Homesteading is a rewarding way of life. But from home repairs to canning and gardening, you might find yourself at a loss when it comes to saving on certain expenses. If you raise livestock like chickens, you can save money by learning how to feed your animals for free! (h/t to TheHomesteadingHippy.com)
Chickens need a balanced diet, but you don’t need to spend your hard-earned money on expensive, commercial pelleted feed.
One of the simplest ways to give your chickens a balanced diet without spending money is to let them free range for their food. Most chicken breeds can easily forage and they can get protein from bugs, small rodents, or even frogs.
Chickens can also feed on grass, weeds and other vegetation all over your homestead. Let your chickens go free range for a couple of hours every day to save on your feed bill!
To protect your chickens from predators, get a good rooster or livestock guardian dog.
Chickens are omnivores, meaning they eat both meat and vegetables. You can feed chickens approximately half a pound of kitchen scraps per chicken per day.
This means an average family can feed a few chickens using just their leftovers.
If you need more, ask friends and family to save you their leftovers. Doing this means doing your part to help the environment since you keep food waste away from landfills. As a bonus, you also save some money.
Just don’t feed your chickens moldy or spoiled food.
Homesteaders who preserve their own harvest can feed their canning leftovers to chickens. Leftovers like strawberry tops, slightly mushy peaches and apple peels are suitable for your chickens.
Grocery stores usually throw away old produce or meat products that are past their sell-by date. Ask a manager and see if you can take the trash food home, but clarify that the waste will go to your chickens, not you or your family.
You may also have better luck if you ask smaller grocery stores instead of large chain stores.
If there are farmer’s markets near your area, visit vendors during closing time and ask them for anything they want to get rid of. Show your support by shopping regularly at the farmer’s market, and let them know that the leftovers will go to your chickens.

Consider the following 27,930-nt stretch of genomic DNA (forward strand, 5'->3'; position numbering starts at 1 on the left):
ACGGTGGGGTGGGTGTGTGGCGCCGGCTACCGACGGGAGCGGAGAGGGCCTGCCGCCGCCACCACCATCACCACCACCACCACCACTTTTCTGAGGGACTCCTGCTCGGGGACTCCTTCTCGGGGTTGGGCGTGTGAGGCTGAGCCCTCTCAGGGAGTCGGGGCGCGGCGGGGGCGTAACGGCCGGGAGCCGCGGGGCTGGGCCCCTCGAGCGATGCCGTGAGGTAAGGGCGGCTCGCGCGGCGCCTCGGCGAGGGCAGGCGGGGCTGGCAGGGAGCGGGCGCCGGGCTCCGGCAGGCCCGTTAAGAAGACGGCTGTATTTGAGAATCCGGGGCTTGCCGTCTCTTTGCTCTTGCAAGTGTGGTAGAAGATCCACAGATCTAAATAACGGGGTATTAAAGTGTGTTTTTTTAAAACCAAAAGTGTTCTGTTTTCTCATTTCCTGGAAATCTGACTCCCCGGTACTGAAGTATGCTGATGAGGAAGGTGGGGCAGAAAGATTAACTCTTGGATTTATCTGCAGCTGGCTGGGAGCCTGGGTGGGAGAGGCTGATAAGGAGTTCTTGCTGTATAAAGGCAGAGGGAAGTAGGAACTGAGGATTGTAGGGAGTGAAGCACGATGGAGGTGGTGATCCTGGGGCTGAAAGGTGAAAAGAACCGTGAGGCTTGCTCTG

In return, offer them some eggs the next time you visit them.
Small, local restaurants may be willing to give you leftovers from salad bars and buffets since food that can’t be served the following day have to be thrown out. You’ll also be doing them a favor by helping them save on dumpster costs.
When a feed store receives damaged packages or has damaged items in stock, these products can be sold at a discounted price. They might even be thrown away, so ask if they have any damaged packages that you can buy.
If you’re a regular customer, they might also offer the packages to you for free.
Do you have local farmer friends? If you ask politely, they may give you the bits of corn or grain lying in the bottom of their bins.
Once you have the leftover grain, store everything in clean metal trash cans to keep rodents away.
Extra eggs can also be fed back to your hens! Serve eggs scrambled, poached, or hard-boiled to give them some extra protein, which they need for feather production during molting season.
Instead of throwing away yard waste like grass, leaves and bush clippings, drop it into your chicken pen. Yard waste is full of vegetable matter that’s home to creepy-crawlies that your chickens can snack on.
If you don’t have yard waste, ask your neighbor for some.
As a home gardener, you can also use “ugly” produce as chicken feed. Keep the normal-looking vegetables if you sell your harvest and set aside weird-looking ones for your chickens.
Check the local pumpkin patch, especially once Halloween is over. Leftover pumpkins are usually turned back into the soil for next year’s crop, but asking nicely might get you some leftover pumpkins for your chickens.
If you hate seeing weeds in your yard, let your chickens take care of them. Chickens will love snacking on things like crabgrass, dandelions, plantain, purslane and thistles.
You can raise mealworms in a small container with a mesh lid. Leave a layer of oats or bran in the bottom for bedding and feed. (Related: From animal care to gardening hacks: DIY PVC projects for your homestead.)
If you spread mulch in the garden when there aren’t any plants growing, let your chickens do the work for you. Dump the mulch in a large pile and let the chickens search it for bugs and other snacks as they do most of the mulching.
Chickens will eat almost anything, but to keep your animals healthy you need to avoid giving them the following things:
These foods contain toxic substances that can harm your chickens.
Check around your homestead and ask friends or store owners for their leftovers or damaged products if you want to feed your chickens for free.